Skip to content Skip to footer

Book review: ‘Leave the World Behind’

TL;DR — Don’t waste your time reading this book, and watch the film instead. If you really have to.

Simone Silvestroni's avatar ·

For the first time in many years, I’ve decided to quit a book I’m reading. Rumaan Alam’s Leave the World Behind is a colossal waste of time that could have been a short novella (40 pages max). I’ve found the redundant and meandering prose insufferable, hated the unnecessarily overdone descriptions1, and found the author’s frequent depictions of genitalia — especially the underage’s — creepy, uncalled for, and inappropriate. Not to mention the obsession with wealth and status, underlined by gems such as:

The people who owned this house were rich enough to be thoughtful.

I didn’t care for any of the hollow characters, couldn’t feel any tension for the supposed impending catastrophe, probably because the omniscient third person narrator kept disseminating pieces of the mystery without an explanation. I don’t know how I managed to read 70% of this bloated and nonsensical waffling about nothing. A master in tautology by proxy of a Thesaurus.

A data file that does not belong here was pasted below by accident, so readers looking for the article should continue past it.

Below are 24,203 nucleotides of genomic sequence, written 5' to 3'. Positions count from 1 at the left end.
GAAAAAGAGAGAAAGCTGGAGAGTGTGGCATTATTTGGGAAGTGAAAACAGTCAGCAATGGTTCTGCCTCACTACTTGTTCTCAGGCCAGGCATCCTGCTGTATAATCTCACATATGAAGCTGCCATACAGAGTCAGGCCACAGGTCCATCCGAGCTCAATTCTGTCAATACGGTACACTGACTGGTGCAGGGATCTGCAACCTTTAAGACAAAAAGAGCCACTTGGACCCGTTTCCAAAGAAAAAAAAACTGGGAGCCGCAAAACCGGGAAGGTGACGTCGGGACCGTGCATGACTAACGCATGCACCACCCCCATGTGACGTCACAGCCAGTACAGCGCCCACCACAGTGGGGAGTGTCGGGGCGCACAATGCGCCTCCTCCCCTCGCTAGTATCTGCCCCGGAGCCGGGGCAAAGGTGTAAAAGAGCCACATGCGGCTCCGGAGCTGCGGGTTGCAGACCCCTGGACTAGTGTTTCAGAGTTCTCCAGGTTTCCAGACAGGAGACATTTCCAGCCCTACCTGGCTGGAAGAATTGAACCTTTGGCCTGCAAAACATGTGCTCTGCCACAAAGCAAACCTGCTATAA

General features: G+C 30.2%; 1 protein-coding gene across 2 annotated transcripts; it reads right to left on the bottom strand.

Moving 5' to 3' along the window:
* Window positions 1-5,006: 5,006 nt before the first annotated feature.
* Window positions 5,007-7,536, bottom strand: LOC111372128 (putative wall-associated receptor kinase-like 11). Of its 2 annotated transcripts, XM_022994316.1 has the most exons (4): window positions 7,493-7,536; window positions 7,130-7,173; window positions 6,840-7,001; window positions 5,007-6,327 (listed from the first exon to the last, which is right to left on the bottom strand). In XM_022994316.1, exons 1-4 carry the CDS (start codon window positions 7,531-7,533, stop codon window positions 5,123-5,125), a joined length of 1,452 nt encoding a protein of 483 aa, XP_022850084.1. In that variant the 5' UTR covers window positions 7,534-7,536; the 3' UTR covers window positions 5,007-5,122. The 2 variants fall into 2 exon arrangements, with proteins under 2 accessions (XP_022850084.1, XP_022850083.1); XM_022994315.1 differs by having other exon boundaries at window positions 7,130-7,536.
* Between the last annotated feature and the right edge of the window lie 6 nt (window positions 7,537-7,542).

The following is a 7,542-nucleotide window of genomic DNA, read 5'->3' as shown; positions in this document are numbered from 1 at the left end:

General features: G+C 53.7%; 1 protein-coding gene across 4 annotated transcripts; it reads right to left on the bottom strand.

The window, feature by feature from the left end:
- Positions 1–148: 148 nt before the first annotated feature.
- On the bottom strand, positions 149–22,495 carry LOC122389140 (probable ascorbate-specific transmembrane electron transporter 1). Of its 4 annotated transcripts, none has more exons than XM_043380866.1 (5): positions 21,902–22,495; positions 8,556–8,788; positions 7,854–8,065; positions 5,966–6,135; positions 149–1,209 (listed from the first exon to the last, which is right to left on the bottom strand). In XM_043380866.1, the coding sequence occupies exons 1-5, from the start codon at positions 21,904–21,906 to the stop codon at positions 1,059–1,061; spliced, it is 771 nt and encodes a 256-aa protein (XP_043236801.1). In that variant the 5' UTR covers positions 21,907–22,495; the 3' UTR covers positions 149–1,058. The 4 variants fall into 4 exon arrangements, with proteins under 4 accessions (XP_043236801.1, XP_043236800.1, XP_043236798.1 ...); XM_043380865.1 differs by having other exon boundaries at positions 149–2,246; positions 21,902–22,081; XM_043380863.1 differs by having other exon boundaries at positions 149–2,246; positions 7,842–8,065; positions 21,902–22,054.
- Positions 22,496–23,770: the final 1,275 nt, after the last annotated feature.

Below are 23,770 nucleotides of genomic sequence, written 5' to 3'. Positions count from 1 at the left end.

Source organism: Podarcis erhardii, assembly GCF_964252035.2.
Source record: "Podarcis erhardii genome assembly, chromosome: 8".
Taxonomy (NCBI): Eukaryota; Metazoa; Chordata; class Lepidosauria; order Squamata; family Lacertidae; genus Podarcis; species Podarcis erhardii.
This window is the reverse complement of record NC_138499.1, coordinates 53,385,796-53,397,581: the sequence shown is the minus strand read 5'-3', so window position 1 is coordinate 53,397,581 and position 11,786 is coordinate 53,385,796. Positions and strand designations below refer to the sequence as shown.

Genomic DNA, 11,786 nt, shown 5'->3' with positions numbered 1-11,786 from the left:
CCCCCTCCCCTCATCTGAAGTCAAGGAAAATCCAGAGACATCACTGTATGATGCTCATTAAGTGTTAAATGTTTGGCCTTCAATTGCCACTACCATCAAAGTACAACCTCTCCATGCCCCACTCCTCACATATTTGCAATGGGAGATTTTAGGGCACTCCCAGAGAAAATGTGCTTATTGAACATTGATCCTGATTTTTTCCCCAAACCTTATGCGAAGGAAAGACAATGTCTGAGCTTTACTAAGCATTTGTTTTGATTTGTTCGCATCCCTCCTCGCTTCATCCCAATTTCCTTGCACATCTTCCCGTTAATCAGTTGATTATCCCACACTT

Now I’m wondering why Sam Esmail decided to work on the Netflix movie adaptation. I see how his choices changed things for the (slightly) better. Surely, the absence of the obnoxious third person narrator is a huge plus for the film. The tension is made palpable by introducing events that give a sense of urgency entirely missing in the novel. The swap of Ruth’s character, from older wife to young daughter, altered the balance in the relationship between the two families, making the racist overtones of the white adults more prominent. Quite rare for a cinematic adaptation to be much more enjoyable than the original.

Ultimately, it feels like the author tried to change every word with a 10-dollar equivalent, and since Esmail invented for the film a connection with the TV show Friends, I’ll end my review with a fitting analogy. When Joey Tribbiani wants to help Chandler and Monica by writing an introductory letter for the adoption agency, he’s frustrated by his limited vocabulary. Ross supports him by revealing the existence of a Thesaurus, which prompts Joey to turn the phrase They’re warm, nice people with big hearts into: They’re humid, prepossessing Homo sapiens with full-sized aortic pumps.

  1. There’s a page and a half entirely focused on listing the groceries that one of the characters is buying at a local store.